Aftermarket lift-handle availibility??? - BMW Luxury Touring Community
 
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post #1 of 18 Old Oct 16th, 2007, 8:33 pm Thread Starter
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Aftermarket lift-handle availibility???

I'm beginning to envy the owners of LT's with hydraulic centerstands. Does anyone know if a better manual "lift handle" is available for the older LT's? My forearm and elbow are feeling the cumulative effect of the many times I have placed the scoot on its centerstand. I'm hoping there is some sort of device that doesn't require a 130 degree clockwise rotation of the hand toward the bike to grasp the factory lift handle. If the lift handle were further extended from the bike I could grasp the handle with my palm facing me instead of the bike, causing much less stress on my arm. Any info would be appreciated.
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post #2 of 18 Old Oct 16th, 2007, 8:47 pm
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I don't want to sound anything but helpful.
You are working too hard if you are pulling that hard on the handle.
There may be some problem with your shocks that is letting your bike sit too low. Others know more about that than me.
Try being sure the bike is standing up straight, rock it on the center stand to make sure both feet are touching, evenly balanced. Give that pedal a push with your foot, let it rock back, and when the momentum swings the other way, stand on it.
It really should go right up.

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post #3 of 18 Old Oct 16th, 2007, 9:20 pm Thread Starter
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Phydough, no offense taken; your comments are welcomed. I am partly to blame for my problem. Age and old injuries have been contributing factors. I also try to gently lift the bike on its centerstand because of my fear (probably unfounded) of having the centerstand pivot break and the bike take a dump. The physics of having 800+ lbs brought to a sudden stop by a relatively spindly pivot doesn't sit well. A failure is always in the back of my mind, thus, I don't try to quickly horse the bike onto the centerstand. I can handle the weight of the LT but the required hand position hurts like a SOB.
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post #4 of 18 Old Oct 16th, 2007, 9:40 pm
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Early on in my ownership, someone mentioned that they found it easier to utilize the saddlebag handle in lieu of the formal grab handle. I tried it and never went back to the lift handle. Works better for me.
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post #5 of 18 Old Oct 16th, 2007, 10:27 pm
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You could try parking with the rear wheel on a piece of 3/8 plywood. It will lean more on the side stand, but will take less effort to get it on the center stand, if you need too. I've been doing this when the rear tire gets worn down, toward the end of it's life.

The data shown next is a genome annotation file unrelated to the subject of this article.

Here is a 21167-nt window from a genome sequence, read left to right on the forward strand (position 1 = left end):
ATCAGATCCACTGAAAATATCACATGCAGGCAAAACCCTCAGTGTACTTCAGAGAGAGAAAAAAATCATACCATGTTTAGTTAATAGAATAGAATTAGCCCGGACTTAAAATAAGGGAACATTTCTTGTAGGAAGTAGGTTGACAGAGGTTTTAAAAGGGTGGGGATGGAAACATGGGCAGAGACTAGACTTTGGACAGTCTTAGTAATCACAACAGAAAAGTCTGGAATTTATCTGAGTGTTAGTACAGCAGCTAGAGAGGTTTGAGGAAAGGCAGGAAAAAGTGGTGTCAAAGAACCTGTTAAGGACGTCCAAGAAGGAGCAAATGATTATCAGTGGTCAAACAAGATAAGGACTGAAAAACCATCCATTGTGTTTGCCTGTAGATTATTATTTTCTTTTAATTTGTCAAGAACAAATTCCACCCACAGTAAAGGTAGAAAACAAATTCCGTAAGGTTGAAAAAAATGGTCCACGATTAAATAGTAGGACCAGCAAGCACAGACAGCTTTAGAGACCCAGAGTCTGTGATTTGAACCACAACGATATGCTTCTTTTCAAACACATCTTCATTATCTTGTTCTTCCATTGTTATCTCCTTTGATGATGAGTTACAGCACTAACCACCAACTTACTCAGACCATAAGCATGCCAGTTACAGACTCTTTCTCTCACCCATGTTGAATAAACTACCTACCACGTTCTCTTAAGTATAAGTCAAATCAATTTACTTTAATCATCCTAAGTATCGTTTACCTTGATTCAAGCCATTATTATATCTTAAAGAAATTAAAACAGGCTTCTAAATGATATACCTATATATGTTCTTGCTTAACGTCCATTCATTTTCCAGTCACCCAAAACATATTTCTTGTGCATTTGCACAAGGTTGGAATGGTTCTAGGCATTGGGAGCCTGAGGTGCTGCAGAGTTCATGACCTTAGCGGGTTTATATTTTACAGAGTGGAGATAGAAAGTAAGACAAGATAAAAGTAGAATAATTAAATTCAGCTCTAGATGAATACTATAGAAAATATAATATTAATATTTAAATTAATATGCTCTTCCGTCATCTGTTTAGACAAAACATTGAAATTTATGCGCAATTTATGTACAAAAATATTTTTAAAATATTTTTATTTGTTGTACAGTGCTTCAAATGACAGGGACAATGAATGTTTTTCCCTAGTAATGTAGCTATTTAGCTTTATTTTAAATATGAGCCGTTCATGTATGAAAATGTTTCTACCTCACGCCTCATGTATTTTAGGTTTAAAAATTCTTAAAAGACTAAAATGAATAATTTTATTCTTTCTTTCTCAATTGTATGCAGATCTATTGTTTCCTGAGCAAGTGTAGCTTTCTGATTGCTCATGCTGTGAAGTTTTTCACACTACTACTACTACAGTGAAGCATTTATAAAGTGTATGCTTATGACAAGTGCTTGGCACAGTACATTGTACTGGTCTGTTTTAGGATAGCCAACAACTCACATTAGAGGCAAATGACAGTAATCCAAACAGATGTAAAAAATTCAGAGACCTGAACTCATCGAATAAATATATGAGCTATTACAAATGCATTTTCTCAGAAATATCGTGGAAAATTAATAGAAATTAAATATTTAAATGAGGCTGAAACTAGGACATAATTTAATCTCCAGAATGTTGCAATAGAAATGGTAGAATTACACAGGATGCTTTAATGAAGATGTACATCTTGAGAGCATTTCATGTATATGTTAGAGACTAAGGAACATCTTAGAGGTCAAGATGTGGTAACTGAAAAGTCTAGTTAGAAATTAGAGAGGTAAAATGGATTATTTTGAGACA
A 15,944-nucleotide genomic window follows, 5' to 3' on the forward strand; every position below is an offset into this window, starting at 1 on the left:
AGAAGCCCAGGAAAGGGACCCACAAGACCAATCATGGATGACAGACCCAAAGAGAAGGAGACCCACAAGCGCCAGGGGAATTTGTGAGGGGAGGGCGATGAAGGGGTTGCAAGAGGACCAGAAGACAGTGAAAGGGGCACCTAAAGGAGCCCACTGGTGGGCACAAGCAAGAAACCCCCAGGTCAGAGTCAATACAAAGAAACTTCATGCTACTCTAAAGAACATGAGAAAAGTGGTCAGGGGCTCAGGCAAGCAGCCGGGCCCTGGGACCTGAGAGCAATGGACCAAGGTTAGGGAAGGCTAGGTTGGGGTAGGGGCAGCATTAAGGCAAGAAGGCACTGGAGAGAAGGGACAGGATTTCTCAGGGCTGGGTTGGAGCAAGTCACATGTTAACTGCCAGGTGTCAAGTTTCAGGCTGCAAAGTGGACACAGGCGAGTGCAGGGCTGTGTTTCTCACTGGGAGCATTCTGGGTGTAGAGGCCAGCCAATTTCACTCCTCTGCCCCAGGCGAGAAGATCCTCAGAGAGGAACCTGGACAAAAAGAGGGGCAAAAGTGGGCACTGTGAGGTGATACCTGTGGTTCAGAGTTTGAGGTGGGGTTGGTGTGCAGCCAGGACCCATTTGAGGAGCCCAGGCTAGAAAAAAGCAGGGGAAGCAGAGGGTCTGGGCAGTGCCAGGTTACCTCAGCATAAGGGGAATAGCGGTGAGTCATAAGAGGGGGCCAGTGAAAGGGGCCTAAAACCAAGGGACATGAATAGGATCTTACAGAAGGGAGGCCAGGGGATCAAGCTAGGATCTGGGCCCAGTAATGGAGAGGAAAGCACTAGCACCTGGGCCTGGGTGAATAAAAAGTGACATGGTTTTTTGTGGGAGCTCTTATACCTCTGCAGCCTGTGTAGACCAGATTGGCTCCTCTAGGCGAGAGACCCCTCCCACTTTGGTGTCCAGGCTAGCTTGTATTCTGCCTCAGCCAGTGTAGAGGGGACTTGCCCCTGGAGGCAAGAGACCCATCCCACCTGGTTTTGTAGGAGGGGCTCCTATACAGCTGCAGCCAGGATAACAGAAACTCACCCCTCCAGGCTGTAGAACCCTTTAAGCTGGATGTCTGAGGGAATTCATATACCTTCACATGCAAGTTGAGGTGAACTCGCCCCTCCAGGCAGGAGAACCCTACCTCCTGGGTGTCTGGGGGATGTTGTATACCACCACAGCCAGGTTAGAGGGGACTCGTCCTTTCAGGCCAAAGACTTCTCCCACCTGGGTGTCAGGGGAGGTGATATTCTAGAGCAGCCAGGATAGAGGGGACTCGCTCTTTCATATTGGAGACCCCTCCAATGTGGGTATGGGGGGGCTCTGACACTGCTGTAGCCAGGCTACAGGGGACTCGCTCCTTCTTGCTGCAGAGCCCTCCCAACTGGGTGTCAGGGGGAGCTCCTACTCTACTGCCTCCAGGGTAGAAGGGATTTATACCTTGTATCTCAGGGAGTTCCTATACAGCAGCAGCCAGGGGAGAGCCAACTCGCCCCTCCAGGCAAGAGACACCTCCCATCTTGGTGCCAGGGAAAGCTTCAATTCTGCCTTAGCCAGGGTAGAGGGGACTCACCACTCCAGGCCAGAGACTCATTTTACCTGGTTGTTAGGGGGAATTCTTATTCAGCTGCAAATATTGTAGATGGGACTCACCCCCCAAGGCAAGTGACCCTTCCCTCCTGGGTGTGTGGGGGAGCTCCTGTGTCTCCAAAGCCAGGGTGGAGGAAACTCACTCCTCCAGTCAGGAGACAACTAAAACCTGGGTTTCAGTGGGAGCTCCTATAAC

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post #6 of 18 Old Oct 17th, 2007, 8:57 am
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Side case handle

Quote:
Originally Posted by alanforn
Early on in my ownership, someone mentioned that they found it easier to utilize the saddlebag handle in lieu of the formal grab handle. I tried it and never went back to the lift handle. Works better for me.
+1 on the side case handle - I used to think it near impossible to put the bike on the center stand...after a few weeks of practice, and using the side case handle, it became easy with no significant joint or muscle strain. Hopefully your body will hold out that long

Perhaps you could try that rear tire shim idea and gradually go with thinner shims as you get the hang of it.

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post #7 of 18 Old Oct 17th, 2007, 9:29 am
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maybe we need a air assist on the back shock to raise the back end up to allow the center stand just to fall down, no lifting needed......

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post #8 of 18 Old Oct 17th, 2007, 9:36 am
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How about a shorter center stand similar to the old Reynolds Ride Off stand? It worked very well with almost no effort at all to deploy.

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post #9 of 18 Old Oct 17th, 2007, 9:48 am
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I did not use all that much lifting on the handle, just a little lift and back motion, the real key is to put all your weight on the centerstand arm. It will not break like the new GT centerstands seem to be doing.